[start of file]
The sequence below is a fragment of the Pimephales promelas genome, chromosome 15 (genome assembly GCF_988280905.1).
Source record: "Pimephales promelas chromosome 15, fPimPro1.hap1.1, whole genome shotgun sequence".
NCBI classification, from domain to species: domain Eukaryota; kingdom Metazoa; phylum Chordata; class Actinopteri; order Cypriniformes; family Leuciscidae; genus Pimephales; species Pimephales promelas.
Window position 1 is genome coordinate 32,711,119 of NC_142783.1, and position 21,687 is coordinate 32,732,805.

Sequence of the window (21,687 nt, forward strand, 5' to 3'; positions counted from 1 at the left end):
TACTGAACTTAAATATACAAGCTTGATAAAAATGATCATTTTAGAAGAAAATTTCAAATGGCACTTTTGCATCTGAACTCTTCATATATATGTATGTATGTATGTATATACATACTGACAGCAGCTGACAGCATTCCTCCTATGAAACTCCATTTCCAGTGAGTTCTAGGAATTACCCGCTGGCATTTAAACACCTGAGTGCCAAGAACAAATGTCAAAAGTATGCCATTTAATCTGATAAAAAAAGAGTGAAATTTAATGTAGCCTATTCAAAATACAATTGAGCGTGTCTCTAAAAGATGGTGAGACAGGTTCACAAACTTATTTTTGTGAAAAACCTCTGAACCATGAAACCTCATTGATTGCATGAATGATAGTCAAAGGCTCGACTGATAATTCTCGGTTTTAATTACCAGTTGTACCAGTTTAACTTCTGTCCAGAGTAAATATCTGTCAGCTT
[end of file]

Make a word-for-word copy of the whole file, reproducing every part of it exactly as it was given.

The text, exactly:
The sequence below is a fragment of the Pimephales promelas genome, chromosome 15 (genome assembly GCF_988280905.1).
Source record: "Pimephales promelas chromosome 15, fPimPro1.hap1.1, whole genome shotgun sequence".
NCBI classification, from domain to species: domain Eukaryota; kingdom Metazoa; phylum Chordata; class Actinopteri; order Cypriniformes; family Leuciscidae; genus Pimephales; species Pimephales promelas.
Window position 1 is genome coordinate 32,711,119 of NC_142783.1, and position 21,687 is coordinate 32,732,805.

Sequence of the window (21,687 nt, forward strand, 5' to 3'; positions counted from 1 at the left end):
TACTGAACTTAAATATACAAGCTTGATAAAAATGATCATTTTAGAAGAAAATTTCAAATGGCACTTTTGCATCTGAACTCTTCATATATATGTATGTATGTATGTATATACATACTGACAGCAGCTGACAGCATTCCTCCTATGAAACTCCATTTCCAGTGAGTTCTAGGAATTACCCGCTGGCATTTAAACACCTGAGTGCCAAGAACAAATGTCAAAAGTATGCCATTTAATCTGATAAAAAAAGAGTGAAATTTAATGTAGCCTATTCAAAATACAATTGAGCGTGTCTCTAAAAGATGGTGAGACAGGTTCACAAACTTATTTTTGTGAAAAACCTCTGAACCATGAAACCTCATTGATTGCATGAATGATAGTCAAAGGCTCGACTGATAATTCTCGGTTTTAATTACCAGTTGTACCAGTTTAACTTCTGTCCAGAGTAAATATCTGTCAGCTT